For six years, GoTopless has been fighting for equal topless rights: either everyone can go topless, or none at all. The movement began in 2007 after Phoenix Feeley, a topless protester, was paid $29,000 for being wrongfully arrested for going topless in New York City. That’s right, wrongfully. In the state of New York, women are allowed to go topless. In fact, many states legally allow women to go shirtless to some extent, and yet most women don’t. Nadine Gary, the spokesperson for GoTopless, says, “When a society is very repressed, the women don’t want to uncover…”
Gary got involved in the GoTopless organization through Rael, the spiritual leader who founded GoTopless after hearing about Feeley’s case. Rael, a man, teaches that humans were created by and in the image of humans from another planet who we have mistaken as gods. According to Gary, Rael teaches that “the body is a scientific and artistic…work of art and so it is a tribute to our creators.” Gary, a Raelian (a follower of Rael), finds these spiritual teachings to be a “very freeing way of looking at life,” which she associates with the freeing feeling of going without a shirt. Gary grew up in France where going topless is normal. “It’s such a natural thing,” she says. When she came to the US at 18, she was shocked to find that American women did not do the same.
When Gary first heard about Rael’s plan for GoTopless, she was very excited. She finds the repressive nature in the US to be very dangerous: in a society where a topless woman is unacceptable, men can’t help but gawk and act “like a teenager” at the sight of a naked breast, something that is so unusual and taboo in our society. GoTopless fights not only for women to be legally allowed to go topless, but also for women to feel comfortable to do so, and this begins with “educating the men that they have to be respectful of the women when they go topless.” Women have been taught to “cover up” in order to protect themselves, while it should be the men who are taught to respect women’s rights. Gary says: “[Women] don’t want to be restricted in order to be safe. We want the law to protect us with our right.”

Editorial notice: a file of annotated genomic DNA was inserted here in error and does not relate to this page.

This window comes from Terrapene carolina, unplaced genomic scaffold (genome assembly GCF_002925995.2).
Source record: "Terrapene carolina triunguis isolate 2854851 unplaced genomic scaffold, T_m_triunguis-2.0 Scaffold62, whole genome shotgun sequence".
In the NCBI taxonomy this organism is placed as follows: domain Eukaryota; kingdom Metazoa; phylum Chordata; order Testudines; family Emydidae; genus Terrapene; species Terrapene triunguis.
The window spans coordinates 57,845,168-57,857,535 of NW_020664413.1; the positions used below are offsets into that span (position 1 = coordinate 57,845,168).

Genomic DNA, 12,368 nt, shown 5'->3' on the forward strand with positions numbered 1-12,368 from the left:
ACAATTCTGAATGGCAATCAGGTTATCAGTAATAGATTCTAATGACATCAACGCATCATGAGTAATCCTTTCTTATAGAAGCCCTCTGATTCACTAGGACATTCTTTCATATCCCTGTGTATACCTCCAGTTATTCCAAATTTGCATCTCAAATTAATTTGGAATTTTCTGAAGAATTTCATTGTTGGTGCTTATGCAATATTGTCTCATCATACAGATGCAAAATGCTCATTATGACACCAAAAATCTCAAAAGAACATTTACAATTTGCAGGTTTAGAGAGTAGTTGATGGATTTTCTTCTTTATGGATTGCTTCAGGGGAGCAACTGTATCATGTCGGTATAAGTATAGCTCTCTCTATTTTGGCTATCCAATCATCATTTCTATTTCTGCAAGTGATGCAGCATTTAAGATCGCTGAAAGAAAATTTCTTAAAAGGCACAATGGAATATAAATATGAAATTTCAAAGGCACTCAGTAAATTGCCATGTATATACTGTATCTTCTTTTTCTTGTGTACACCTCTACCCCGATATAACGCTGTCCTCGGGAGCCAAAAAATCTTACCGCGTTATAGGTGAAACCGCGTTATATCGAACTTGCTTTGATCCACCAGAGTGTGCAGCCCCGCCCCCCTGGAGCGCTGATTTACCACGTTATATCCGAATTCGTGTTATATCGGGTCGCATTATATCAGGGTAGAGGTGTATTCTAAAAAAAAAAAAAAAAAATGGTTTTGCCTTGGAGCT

However, breasts are still considered a very sexual body part, one that is not to be shown in public. Some people have even said that it’s unrealistic for a woman to go shirtless and expect not to be sexualized, but Gary disagrees: “Objectification is just a passage, it’s just a moment enough for people to get used to [topless women].” Gary points out that women were once objectified for showing merely their ankles, and before the 1930’s not even men could go topless. In 1935 on a beach in New Jersey, 42 men were fined $82 collectively for removing the tops of their bathing suits. “Well, if men are crossing the line, why can’t the women?” Gary argues.
While many conservative and religious groups have spoken out about the GoTopless protests, the organization has faced very few issues. In fact, the police force has very been very involved and even escorted the protesters in locations like Venice Beach. Again, it is legal in most states for women to go topless, but many just choose not to (or are not aware of the legality). In states where the topless laws are not equal (or the protester isn’t fully comfortable going nude), the female (and male) protesters cover their nipples with tape or bikinis. GoTopless isn’t fighting for the world to become a giant nudist colony – the organization, according to Gary, is fighting for “the world to see human beings as human beings.” She says that without the layers of clothing, people can be their truest selves.
As my interview with Gary wound to a close, she wanted to ask me a question: “Would you ever go topless?” Taken aback, I quickly responded, “Well, I, uh, am on the very busty side, so going unsupported can be very painful. I would like to think that I could, but I can’t say for sure.” Then we laughed as Gary continued to encourage me, insisting that I could lie on my back in the park if I was uncomfortable walking. But then she turned more serious and repeated what she had said earlier: GoTopless is fighting for women to do what they are comfortable with. She said, “For [everyone], it’s important to have a good body image, to have the image that women are not all made the same way. Some women are completely flat-chested, some women are very busty, and everything in between.”
While I am not positive I will ever be able to go shirtless and make Gary proud, I can truly stand behind her final sentiment. Women, and men, come in many shapes and sizes, and this should not be a reason for us to hide our bodies in shame.